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Differences between the linear and nonlinear results are less striking along section 8; however, the nonlinear model does reproduce the relatively high amplitudes in the region 69 m downwave of the shoal, in comparison to the linear model. Taken as a whole, it is apparent that the results of the nonlinear model exhibit closer agreement with the experimental data than do the results of the linear model, with the only obvious discrepancy occurring in the region of initial development of the wave focus. It is possible that the discrepancy in this initial region of growing amplitude, seen in sections 2 and 3, is due in part to a failure of the approximate equations to allow waves to focus rapidly enough to obtain a realistic amplitude. This discrepancy is seen to be shortlived, as evidenced by the remainder of the data set.
230 DISCUSSION W e have shown that a parabolic equation governing the fundamental mode of a forwardscattered Stokes wave is capable of producing qualitatively and quantitatively accurate results in comparison to laboratory data in a situation where the conditions for the validity of Stokes theory are approximately satisfied.Further, we have shown that the discrepancies remaining between data and linear wave theory are largely due to the neglect of nonlinear effects rather than to inaccuracies in the modelling technique. It is not known at present h o w the Stokes wave model will perform under conditions beyond the range of its strict validity. This point should be examined in the future with the objective of delineating the limits of applicability of such models and determining the possible range of overlap with models based on the Boussinesq equations. ACKNOWLEDGEMENT This study was sponsored by the Office of Naval Research, Sciences Program through a grant to the University of Delaware.
Coastal
APPENDIX The nonlinear equation (1) governing the complex amplitude A ( x , y ) may be obtained through a simple twostep procedure. A more formal derivation may be found in Kirby and Dalrymple (1983). A hyperbolic equation governing the time
~ • ( C C g ~ 7 ) + COo2
Cg (1  C ) ~ = 0
(14)
where ~0 is given by eq. (3) and ~ is the horizontal gradient { ~ / a x , a / ~ y }. For the case of constant depth and, without loss of generality, propagation in the x~lirection, eq. (14) is satisfied by linear plane waves of the form: ~? = A e i(kx  ~o ot) ;
A
constant
(15)
We now assume a modified form of eq. (14) containing an unknown nonlinear term ~(~), given by: a 2~ ~t 2
Cg
v(VCgv'V) +co02 (1 C)V +~(~) =0
(16)
In the constant depth case, this equation is to be satisfied exactly by the leading component of a nonlinear Stokes wave given by:
231
= A e i(kx  ~ t) ,"
A constant
(17)
where co and coo are related t o O(klAI 2) by (Whitham, 1967): co2 = COo2 (1 + CgK']AI2/COo)
(18)
Substituting eq. (17) into eq. (16) leads t o the result: ~(~) = (co:  ¢o0:)~ = ¢o0CgK'[Al:~
(19)
where K' is given by eq. (6). We n o w take the alternate viewpoint t ha t t he wave is allowed to travel at small angles to the x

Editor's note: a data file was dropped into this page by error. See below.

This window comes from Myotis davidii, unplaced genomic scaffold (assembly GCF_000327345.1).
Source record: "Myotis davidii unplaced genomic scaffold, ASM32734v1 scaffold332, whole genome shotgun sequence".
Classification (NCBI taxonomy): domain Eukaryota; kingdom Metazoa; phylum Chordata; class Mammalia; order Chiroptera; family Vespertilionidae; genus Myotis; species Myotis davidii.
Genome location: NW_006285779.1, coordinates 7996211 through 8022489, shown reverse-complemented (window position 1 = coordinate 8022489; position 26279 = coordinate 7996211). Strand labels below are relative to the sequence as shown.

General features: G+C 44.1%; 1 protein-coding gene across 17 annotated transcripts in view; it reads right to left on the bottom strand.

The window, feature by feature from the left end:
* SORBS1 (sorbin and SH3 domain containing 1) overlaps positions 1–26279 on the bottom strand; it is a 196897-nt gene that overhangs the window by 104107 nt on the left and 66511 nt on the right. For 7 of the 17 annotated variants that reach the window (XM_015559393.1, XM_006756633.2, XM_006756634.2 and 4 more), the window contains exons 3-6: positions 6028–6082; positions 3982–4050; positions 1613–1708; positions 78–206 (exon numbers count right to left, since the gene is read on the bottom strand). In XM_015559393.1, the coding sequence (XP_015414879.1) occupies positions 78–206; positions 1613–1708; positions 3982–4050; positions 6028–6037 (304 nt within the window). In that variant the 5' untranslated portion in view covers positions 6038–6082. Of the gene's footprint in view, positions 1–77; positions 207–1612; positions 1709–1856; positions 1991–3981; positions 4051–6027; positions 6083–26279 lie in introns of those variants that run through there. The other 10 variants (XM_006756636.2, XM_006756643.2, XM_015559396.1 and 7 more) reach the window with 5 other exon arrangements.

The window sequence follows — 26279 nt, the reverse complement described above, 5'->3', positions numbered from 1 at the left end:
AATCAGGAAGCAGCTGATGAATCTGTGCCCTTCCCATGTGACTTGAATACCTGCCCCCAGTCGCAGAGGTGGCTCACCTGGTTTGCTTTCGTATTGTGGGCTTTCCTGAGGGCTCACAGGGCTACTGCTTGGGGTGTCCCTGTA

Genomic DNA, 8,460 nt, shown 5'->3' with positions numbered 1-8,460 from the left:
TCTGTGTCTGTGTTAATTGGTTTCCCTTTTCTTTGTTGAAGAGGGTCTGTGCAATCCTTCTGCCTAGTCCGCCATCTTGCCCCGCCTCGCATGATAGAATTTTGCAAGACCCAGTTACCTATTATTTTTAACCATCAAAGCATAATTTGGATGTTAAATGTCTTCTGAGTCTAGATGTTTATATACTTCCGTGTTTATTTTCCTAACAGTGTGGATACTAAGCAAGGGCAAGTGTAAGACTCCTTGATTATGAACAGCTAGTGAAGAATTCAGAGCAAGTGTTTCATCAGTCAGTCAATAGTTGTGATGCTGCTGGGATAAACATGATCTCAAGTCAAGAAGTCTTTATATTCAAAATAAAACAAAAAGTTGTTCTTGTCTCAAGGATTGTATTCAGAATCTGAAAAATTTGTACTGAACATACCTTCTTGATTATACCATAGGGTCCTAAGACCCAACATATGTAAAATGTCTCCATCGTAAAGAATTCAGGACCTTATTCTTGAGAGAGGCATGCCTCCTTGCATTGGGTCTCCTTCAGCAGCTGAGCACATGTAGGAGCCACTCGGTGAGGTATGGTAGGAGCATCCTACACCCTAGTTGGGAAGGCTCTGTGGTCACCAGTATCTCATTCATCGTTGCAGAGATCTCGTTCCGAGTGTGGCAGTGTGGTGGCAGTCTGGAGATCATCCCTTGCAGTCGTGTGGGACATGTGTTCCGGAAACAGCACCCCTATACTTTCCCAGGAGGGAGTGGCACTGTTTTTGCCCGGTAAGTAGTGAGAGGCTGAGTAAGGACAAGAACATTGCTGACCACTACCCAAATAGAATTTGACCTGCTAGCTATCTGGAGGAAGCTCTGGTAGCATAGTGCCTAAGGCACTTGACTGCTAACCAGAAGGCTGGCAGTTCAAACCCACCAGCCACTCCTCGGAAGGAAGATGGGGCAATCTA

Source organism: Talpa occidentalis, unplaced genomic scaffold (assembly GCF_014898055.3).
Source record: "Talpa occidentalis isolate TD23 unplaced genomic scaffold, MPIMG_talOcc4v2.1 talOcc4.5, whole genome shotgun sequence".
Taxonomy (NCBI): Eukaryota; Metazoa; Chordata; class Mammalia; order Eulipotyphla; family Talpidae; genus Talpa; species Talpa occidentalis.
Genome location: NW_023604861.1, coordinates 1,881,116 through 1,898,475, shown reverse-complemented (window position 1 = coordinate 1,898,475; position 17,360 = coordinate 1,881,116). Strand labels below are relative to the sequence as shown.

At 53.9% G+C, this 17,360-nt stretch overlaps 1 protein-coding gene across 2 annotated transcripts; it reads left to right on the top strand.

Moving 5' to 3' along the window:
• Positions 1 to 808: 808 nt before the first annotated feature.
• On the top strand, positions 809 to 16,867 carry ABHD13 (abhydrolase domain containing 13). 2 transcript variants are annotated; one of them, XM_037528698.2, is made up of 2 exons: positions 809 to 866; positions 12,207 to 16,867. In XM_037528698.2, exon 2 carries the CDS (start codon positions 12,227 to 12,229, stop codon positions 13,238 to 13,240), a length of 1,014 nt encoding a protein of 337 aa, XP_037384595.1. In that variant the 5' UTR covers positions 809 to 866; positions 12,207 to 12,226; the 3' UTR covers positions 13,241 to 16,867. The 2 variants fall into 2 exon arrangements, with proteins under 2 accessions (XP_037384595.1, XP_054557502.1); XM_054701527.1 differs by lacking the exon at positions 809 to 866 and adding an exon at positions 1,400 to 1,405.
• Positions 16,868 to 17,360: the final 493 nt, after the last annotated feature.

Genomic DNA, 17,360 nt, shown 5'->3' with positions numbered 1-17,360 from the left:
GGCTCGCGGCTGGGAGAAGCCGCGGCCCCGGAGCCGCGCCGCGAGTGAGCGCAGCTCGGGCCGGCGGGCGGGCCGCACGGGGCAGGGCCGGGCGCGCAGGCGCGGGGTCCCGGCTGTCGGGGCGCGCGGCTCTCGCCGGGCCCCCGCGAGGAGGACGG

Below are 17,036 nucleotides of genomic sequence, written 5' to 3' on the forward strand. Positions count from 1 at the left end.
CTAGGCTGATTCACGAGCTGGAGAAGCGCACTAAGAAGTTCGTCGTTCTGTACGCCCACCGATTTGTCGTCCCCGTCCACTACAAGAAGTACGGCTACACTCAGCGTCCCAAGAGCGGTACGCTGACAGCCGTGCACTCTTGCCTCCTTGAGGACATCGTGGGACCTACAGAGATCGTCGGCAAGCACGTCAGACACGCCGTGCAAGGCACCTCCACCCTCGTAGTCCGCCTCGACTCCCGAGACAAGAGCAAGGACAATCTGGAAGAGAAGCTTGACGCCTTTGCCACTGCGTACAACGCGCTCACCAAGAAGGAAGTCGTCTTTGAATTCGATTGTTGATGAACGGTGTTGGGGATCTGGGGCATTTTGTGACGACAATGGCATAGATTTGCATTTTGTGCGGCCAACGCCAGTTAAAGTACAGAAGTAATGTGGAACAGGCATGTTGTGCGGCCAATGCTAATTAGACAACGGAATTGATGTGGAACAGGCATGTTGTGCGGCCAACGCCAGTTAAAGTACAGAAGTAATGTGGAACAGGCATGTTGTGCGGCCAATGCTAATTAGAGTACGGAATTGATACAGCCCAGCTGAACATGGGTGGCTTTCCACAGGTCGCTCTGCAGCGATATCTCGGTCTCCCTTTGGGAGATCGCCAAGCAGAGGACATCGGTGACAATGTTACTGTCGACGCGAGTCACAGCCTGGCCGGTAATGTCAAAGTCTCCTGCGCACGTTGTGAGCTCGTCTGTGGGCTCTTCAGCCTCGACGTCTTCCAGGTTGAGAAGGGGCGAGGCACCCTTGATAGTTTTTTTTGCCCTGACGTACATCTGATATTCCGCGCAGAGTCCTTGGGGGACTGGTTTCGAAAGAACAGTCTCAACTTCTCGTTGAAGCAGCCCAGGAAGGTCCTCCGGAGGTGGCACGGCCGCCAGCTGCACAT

IA'I = IAI
(20)
where A' must absorb t he effects o f angle o f propagation and nonlinearity. Substituting eq. (20) into eq. (16) with [(~) given by eq. (19) leads to a parabolicelliptic model including diffraction effects in the xdirection, given by: 2 i k C C g A ' x + i ( k C C g ) x A ' + v " (CCg v A ' )  k C C g K ' IA'12A ' = 0
(21)
Assuming t h a t A' varies m or e slowly in the xdirection than the y~lirection, since the principal variation appears in the phase ( f X k d x  coot), and introducing th e phase shift: A' = Ae i(kox  fXk(x)dx)
(22)
gives eq. (1). A somewhat different derivation is given in Liu and Tsay (1984).
REFERENCES Abbott, M.B., Petersen, H.M. and Skovgaard, O., 1978. On the numerical modelling of short waves in shallow water. J. Hydraulic Res., 16(3): 173204. Berkhoff, J.C.W., 1972. Computation of combined refractiondiffraction. Proc. 13th Int. Conf. Coastal Eng., Vancouver. Berkhoff, J.C.W., 1982. Refraction and diffraction of water waves: wave deformation by a shoal. Rept. W. 154VIII, Delft Hydraulics Laboratory. Berkhoff, J.C.W., Booij, N. and Radder, A.C., 1982. Verification of numerical wave propagation models for simple harmonic linear waves. Coastal Eng., 6: 255279. Booij, N., 1981. Gravity waves on water with nonuniform depth and current. Rept. 811, Dept. of Civ. Eng., Delft Univ. Technology.
Bouws, E. and Battjes, J.A., 1982. A Monte Carlo approach to the computation of refraction of water waves. J. Geophys. Res., 87(C8): 57185722. Kirby, J.T. and Dalrymple, R.A., 1983. A parabolic equation for the combined refraction
232 Liu, P. LF. and Tsay, TK., 1984. Refractiondiffraction model for weaklynonlinear waterwaves. J. Fluid Mech., in press. Lozano, C. and Liu, P. LF., 1980. Refractiondiffraction model for linear surface water waves. J. Fluid Mech., 101(4): 705720. Radder, A.C., 1979. On the parabolic equation method for waterwave propagation. J. Fluid Mech., 95(1): 159176. Whalin, R.W., 1971. The limit of applicability of linear wave refraction theory in a convergence zone. R.R. H713, U.S. A r m y Corps of Engineers, Waterways Experiment Station, Vicksburg. Whitham, G.B., 1967. Nonlinear dispersion of water waves. J. Fluid Mech., 27(2): 399412. Yue, D. KP. and Mei, C.C., 1980. Forward diffraction of Stokes waves by a thin wedge. J. Fluid Mech., 99: 3352.